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Publication numberUS6665280 B2
Publication typeGrant
Application numberUS 10/104,847
Publication dateDec 16, 2003
Filing dateMar 22, 2002
Priority dateMar 22, 2002
Fee statusPaid
Also published asCN1675863A, DE60334195D1, EP1488558A1, EP1488558A4, EP1488558B1, US20030179726, WO2003081817A1
Publication number10104847, 104847, US 6665280 B2, US 6665280B2, US-B2-6665280, US6665280 B2, US6665280B2
InventorsMika Kristian Forssell, Janne Juhani Parantainen
Original AssigneeNokia Corporation
Export CitationBiBTeX, EndNote, RefMan
External Links: USPTO, USPTO Assignment, Espacenet
Method and apparatus providing multiple temporary block flow (TBF) mapping to upper layer when operating in GSM/EDGE radio access network (GERAN) A/Gb mode
US 6665280 B2
Abstract
Disclosed is a wireless communications system, in the preferred embodiment a GSM/EDGE Radio Access Network system, that includes a Logical Link Control layer of a mobile station and a Logical Link Control layer of a Serving General Packet Radio Service Support Node that are coupled together through a Gb interface. The system operates for establishing and operating a plurality of Temporary Block Flows for transferring Packet Data Units in either an uplink or a downlink direction between the Logical Link Control layer of the mobile station and the Logical Link Control layer of the Serving General Packet Radio Service Support Node. The system operates at a level of the Logical Link Control layer and a Radio Link Control layer for distinguishing Packet Data Units belonging to a first Temporary Block Flow from Packet Data Units belonging to a second Temporary Block Flow based on information associated with each Packet Data Unit, and maps the Packet Data Units into the appropriate one of the first Temporary Block Flow or the second Temporary Block Flow based on the information. A method for operating the system is also disclosed.
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Claims(39)
What is claimed is:
1. A method for transferring data between a mobile station and a wireless communications network, comprising:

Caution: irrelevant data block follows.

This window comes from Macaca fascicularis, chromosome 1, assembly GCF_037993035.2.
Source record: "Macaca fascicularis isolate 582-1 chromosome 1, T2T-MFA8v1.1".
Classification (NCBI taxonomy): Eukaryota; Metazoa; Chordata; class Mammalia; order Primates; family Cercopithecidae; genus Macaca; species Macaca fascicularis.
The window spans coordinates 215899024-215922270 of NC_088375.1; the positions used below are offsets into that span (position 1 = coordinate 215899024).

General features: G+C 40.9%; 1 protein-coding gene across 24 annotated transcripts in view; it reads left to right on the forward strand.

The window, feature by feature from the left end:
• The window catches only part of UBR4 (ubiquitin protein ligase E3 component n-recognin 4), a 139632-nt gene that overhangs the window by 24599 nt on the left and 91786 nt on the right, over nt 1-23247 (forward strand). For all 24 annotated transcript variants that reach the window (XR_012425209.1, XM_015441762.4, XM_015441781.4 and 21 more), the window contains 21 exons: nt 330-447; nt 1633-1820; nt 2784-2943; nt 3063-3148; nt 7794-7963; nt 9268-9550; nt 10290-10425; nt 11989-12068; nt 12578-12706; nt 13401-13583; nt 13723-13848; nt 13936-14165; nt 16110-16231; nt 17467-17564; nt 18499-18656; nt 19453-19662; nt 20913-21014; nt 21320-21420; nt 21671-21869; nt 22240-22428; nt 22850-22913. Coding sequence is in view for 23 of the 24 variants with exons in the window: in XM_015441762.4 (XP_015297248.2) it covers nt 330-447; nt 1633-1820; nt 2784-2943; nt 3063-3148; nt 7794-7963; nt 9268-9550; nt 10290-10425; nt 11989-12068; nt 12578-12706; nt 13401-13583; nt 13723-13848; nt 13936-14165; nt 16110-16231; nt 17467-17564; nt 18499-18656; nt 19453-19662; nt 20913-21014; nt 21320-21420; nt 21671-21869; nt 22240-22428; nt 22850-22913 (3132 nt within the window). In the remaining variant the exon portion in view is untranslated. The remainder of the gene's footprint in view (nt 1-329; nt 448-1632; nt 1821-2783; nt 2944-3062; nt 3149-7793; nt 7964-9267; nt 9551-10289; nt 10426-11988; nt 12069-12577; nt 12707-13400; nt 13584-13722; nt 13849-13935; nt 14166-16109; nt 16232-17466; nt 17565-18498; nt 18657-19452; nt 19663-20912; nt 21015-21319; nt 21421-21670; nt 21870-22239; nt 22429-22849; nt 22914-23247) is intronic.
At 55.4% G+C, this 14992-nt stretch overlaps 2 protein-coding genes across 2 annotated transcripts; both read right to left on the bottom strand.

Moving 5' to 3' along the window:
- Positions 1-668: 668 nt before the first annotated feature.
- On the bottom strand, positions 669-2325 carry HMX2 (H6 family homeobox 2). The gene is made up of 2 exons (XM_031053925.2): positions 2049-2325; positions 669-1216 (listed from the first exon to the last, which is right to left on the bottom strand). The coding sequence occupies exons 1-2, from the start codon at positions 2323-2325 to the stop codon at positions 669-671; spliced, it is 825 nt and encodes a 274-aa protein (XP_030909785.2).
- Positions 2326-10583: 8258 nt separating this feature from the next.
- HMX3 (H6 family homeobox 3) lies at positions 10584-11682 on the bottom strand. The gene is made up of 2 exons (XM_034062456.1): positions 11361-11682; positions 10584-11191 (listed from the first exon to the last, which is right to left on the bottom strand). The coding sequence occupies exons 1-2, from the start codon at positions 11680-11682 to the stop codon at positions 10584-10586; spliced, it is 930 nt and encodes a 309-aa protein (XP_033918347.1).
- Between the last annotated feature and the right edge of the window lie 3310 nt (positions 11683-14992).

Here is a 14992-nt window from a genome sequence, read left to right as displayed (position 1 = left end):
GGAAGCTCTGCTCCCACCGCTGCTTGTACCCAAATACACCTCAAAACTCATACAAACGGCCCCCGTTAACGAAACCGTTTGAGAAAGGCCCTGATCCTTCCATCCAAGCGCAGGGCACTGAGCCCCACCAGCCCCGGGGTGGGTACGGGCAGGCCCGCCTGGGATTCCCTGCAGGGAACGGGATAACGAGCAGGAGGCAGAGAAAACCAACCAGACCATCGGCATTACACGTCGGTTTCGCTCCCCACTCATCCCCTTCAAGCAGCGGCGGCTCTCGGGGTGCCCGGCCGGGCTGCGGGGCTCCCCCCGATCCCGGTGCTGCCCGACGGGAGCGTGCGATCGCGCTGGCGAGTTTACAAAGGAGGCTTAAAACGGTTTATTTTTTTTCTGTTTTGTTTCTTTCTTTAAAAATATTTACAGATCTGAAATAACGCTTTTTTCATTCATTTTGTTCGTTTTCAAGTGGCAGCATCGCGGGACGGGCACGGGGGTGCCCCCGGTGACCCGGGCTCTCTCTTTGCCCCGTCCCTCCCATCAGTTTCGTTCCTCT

generating a plurality of data packets; and
sending at least one data packet through a first Temporary Block Flow and at least one other data packet through a second Temporary Block Flow; where
a decision as to which Temporary Block Flow to use for a given packet is made based on information associated with upper layer packet data units (PDUs).
2. A method as in claim 1, where the information is contained in a data packet header.
3. A method as in claim 1, where the information is derived from information sent with the data packets.
4. A method as in claim 1, where the information comprises Quality of Service information.
5. A method as in claim 1, where the information comprises Packet Flow Context information.
6. A method as in claim 1, where the information comprises Radio Link Control Acknowledge and Radio Link Control Un-Acknowledge information.
7. A method as in claim 1, where the information comprises Flow Identifier information.
8. A method as in claim 1, where the data packets are sent through an interface with a Serving General Packet Radio Service Support Node.
9. A method as in claim 8, where the data packets are sent through the interface via a Base Station System General Packet Radio Service Protocol.
10. A method for transferring data between a mobile station and a wireless communications network, comprising:
generating a plurality of data packets; and
sending at least one data packet through a first Temporary Block Flow and at least one other data packet through a second Temporary Block Flow; where
a decision as to which Temporary Block Flow to use for a given packet is made based on information associated with upper layer packet data units (PDUs), where the information comprises Logical Link Control Service Access Point Identifier information.
11. In a GSM/EDGE Radio Access Network, a method for operating a plurality of Temporary Block Flows for transferring Packet Data Units between a Logical Link Control layer of a mobile station and a Logical Link Control layer of a Serving General Packet Radio Service Support Node through a Gb interface, comprising:
at a level of the Logical Link Control layer and a Radio Link Control layer, distinguishing Packet Data Units belonging to a first Temporary Block Flow and Packet Data Units belonging to a second Temporary Block Flow based on information associated with each Packet Data Unit; and
mapping the Packet Data Units into the appropriate one of the first Temporary Block Flow or the second Temporary Block Flow based on the information.
12. A method as in claim 11, where the information is contained in a Packet Data Unit header.
13. A method as in claim 11, where the information is derived from information sent with the Packet Data Unit.
14. A method as in claim 11, where the information comprises Quality of Service information.
15. A method as in claim 11, where the information comprises Packet Flow Context information reflecting specific Quality of Service values.
16. A method as in claim 11, where the information comprises Radio Link Control Acknowledge mode information and Radio Link Control Un-Acknowledge mode information.